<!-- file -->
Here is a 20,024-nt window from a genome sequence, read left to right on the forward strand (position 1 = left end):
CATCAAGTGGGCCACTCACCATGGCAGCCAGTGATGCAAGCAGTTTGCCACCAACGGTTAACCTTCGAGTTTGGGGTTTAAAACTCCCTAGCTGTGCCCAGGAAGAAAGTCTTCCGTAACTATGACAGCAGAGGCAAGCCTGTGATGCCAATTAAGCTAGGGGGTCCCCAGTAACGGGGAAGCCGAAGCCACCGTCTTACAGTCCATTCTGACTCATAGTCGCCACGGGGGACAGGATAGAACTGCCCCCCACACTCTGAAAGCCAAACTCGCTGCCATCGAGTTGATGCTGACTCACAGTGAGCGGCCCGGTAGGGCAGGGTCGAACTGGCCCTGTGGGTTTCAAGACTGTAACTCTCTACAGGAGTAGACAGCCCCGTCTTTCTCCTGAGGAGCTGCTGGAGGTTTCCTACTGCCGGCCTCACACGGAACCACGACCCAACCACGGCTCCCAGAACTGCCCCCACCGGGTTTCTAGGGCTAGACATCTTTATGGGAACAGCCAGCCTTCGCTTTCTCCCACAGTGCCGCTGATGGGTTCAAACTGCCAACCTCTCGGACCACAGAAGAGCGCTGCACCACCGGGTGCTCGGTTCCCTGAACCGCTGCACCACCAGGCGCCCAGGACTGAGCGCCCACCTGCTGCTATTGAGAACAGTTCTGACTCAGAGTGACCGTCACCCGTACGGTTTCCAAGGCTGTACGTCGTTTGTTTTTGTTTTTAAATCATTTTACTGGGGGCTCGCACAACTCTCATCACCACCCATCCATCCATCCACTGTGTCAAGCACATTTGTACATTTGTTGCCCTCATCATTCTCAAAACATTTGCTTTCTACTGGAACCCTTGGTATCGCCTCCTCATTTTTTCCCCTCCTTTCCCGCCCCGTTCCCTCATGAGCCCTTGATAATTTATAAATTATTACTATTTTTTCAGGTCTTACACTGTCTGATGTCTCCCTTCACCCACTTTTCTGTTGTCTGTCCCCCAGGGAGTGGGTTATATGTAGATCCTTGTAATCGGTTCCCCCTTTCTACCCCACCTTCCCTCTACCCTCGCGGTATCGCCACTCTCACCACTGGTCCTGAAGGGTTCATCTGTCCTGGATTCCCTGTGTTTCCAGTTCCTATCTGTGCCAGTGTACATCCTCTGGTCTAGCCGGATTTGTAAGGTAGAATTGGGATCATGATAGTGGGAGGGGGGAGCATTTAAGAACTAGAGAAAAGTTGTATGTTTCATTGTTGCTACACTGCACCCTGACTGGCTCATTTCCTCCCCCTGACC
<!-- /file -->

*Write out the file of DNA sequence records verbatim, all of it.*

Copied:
Here is a 20,024-nt window from a genome sequence, read left to right on the forward strand (position 1 = left end):
CATCAAGTGGGCCACTCACCATGGCAGCCAGTGATGCAAGCAGTTTGCCACCAACGGTTAACCTTCGAGTTTGGGGTTTAAAACTCCCTAGCTGTGCCCAGGAAGAAAGTCTTCCGTAACTATGACAGCAGAGGCAAGCCTGTGATGCCAATTAAGCTAGGGGGTCCCCAGTAACGGGGAAGCCGAAGCCACCGTCTTACAGTCCATTCTGACTCATAGTCGCCACGGGGGACAGGATAGAACTGCCCCCCACACTCTGAAAGCCAAACTCGCTGCCATCGAGTTGATGCTGACTCACAGTGAGCGGCCCGGTAGGGCAGGGTCGAACTGGCCCTGTGGGTTTCAAGACTGTAACTCTCTACAGGAGTAGACAGCCCCGTCTTTCTCCTGAGGAGCTGCTGGAGGTTTCCTACTGCCGGCCTCACACGGAACCACGACCCAACCACGGCTCCCAGAACTGCCCCCACCGGGTTTCTAGGGCTAGACATCTTTATGGGAACAGCCAGCCTTCGCTTTCTCCCACAGTGCCGCTGATGGGTTCAAACTGCCAACCTCTCGGACCACAGAAGAGCGCTGCACCACCGGGTGCTCGGTTCCCTGAACCGCTGCACCACCAGGCGCCCAGGACTGAGCGCCCACCTGCTGCTATTGAGAACAGTTCTGACTCAGAGTGACCGTCACCCGTACGGTTTCCAAGGCTGTACGTCGTTTGTTTTTGTTTTTAAATCATTTTACTGGGGGCTCGCACAACTCTCATCACCACCCATCCATCCATCCACTGTGTCAAGCACATTTGTACATTTGTTGCCCTCATCATTCTCAAAACATTTGCTTTCTACTGGAACCCTTGGTATCGCCTCCTCATTTTTTCCCCTCCTTTCCCGCCCCGTTCCCTCATGAGCCCTTGATAATTTATAAATTATTACTATTTTTTCAGGTCTTACACTGTCTGATGTCTCCCTTCACCCACTTTTCTGTTGTCTGTCCCCCAGGGAGTGGGTTATATGTAGATCCTTGTAATCGGTTCCCCCTTTCTACCCCACCTTCCCTCTACCCTCGCGGTATCGCCACTCTCACCACTGGTCCTGAAGGGTTCATCTGTCCTGGATTCCCTGTGTTTCCAGTTCCTATCTGTGCCAGTGTACATCCTCTGGTCTAGCCGGATTTGTAAGGTAGAATTGGGATCATGATAGTGGGAGGGGGGAGCATTTAAGAACTAGAGAAAAGTTGTATGTTTCATTGTTGCTACACTGCACCCTGACTGGCTCATTTCCTCCCCCTGACC